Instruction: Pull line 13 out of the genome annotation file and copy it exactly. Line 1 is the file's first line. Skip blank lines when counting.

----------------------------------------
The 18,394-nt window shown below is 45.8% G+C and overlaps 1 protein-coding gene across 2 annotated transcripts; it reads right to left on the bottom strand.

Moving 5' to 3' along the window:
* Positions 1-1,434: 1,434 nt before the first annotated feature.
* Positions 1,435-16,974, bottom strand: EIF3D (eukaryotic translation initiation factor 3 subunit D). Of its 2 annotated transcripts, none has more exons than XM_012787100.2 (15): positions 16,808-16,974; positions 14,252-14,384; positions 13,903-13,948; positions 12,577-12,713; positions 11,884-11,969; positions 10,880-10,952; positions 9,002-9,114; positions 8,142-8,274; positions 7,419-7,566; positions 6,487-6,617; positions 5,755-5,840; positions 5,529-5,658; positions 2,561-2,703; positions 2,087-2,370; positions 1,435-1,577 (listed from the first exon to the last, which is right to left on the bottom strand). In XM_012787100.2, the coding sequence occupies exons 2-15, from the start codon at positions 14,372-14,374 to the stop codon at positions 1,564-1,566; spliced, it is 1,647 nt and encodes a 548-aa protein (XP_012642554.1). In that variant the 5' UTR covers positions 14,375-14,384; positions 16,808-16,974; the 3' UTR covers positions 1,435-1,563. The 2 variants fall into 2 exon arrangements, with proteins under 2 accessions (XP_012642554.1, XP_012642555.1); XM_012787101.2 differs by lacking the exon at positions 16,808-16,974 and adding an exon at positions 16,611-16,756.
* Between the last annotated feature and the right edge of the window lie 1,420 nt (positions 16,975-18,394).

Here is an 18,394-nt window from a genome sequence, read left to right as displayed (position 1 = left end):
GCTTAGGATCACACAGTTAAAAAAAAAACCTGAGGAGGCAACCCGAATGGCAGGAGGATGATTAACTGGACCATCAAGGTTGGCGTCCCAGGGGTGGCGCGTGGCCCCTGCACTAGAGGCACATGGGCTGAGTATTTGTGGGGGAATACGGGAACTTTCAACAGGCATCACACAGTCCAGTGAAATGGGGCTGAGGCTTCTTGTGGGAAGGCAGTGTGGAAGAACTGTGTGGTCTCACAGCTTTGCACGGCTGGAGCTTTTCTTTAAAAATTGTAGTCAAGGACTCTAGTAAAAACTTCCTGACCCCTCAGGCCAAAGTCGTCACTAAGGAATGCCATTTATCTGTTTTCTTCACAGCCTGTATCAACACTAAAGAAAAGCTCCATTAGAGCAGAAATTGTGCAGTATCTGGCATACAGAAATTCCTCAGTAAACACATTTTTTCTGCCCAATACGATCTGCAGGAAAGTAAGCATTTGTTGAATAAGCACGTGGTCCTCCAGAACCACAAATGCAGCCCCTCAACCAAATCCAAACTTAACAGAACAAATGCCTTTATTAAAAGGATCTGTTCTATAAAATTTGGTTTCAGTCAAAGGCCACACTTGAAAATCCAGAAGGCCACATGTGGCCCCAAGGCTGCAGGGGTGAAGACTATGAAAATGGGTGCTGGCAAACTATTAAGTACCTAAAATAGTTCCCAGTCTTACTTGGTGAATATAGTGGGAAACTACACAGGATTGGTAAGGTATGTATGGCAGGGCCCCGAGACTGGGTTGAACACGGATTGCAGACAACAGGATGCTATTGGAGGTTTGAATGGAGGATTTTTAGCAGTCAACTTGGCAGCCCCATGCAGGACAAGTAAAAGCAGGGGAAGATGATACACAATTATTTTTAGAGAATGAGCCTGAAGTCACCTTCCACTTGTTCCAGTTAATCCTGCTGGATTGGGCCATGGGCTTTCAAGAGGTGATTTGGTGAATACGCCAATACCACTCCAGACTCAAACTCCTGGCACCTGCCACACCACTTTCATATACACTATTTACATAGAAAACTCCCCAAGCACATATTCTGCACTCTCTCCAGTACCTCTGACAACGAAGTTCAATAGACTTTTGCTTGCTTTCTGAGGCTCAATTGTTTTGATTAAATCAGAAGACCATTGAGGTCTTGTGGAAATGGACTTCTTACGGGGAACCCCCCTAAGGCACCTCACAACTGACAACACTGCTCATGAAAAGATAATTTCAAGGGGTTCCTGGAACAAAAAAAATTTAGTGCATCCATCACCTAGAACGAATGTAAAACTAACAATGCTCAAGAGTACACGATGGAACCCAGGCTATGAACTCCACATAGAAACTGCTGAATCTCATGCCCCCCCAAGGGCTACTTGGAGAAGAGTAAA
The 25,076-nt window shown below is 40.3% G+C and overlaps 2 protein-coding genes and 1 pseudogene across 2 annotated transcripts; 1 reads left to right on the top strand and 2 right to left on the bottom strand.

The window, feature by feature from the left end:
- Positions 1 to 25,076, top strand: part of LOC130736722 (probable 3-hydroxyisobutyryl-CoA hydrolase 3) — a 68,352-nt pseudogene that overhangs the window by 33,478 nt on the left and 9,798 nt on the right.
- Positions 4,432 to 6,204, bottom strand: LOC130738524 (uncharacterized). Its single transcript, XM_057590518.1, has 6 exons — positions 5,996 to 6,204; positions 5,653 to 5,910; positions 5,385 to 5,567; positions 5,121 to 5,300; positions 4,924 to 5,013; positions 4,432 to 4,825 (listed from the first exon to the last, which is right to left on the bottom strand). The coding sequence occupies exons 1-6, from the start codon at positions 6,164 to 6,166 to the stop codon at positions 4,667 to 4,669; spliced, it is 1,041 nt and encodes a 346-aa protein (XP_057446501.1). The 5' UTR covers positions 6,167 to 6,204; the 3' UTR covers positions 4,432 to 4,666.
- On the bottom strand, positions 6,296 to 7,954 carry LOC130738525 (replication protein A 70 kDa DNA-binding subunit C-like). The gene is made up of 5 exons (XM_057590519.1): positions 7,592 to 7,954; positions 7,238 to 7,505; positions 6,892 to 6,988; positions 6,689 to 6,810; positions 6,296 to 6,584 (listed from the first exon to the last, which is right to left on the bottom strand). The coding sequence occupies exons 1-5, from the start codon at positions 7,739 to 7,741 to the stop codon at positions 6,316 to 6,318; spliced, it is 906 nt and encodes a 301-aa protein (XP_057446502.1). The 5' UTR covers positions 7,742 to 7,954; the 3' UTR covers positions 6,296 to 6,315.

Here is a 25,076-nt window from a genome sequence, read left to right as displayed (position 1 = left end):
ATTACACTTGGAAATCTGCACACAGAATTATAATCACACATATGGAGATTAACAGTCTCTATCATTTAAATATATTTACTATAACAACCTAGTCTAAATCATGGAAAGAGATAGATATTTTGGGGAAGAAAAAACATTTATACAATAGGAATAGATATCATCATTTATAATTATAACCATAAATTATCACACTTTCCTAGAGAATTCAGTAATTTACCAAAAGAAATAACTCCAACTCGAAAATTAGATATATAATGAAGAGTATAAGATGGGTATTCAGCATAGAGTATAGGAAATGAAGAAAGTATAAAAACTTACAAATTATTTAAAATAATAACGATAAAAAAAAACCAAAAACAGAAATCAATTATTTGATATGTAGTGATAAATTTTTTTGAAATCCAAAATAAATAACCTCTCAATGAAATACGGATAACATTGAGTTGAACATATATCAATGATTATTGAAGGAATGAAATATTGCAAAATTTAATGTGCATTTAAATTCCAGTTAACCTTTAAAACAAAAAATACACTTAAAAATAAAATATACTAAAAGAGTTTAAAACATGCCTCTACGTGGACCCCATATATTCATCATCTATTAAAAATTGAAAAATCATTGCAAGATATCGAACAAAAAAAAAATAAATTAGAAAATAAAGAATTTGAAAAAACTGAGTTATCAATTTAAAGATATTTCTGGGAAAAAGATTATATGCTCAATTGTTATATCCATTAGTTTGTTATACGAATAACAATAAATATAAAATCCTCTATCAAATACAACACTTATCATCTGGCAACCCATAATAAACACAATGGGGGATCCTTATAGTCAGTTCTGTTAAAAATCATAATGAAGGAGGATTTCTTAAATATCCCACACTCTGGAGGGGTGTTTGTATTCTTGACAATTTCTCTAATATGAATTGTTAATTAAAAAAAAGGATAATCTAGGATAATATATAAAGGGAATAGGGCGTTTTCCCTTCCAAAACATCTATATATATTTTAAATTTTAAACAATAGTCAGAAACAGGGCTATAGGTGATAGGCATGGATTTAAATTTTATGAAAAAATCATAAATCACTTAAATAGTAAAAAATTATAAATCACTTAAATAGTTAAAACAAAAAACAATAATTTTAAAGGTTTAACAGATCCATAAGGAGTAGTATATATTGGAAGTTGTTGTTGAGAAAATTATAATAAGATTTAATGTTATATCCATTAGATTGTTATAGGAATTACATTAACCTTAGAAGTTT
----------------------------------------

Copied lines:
Here is a 25,076-nt window from a genome sequence, read left to right as displayed (position 1 = left end):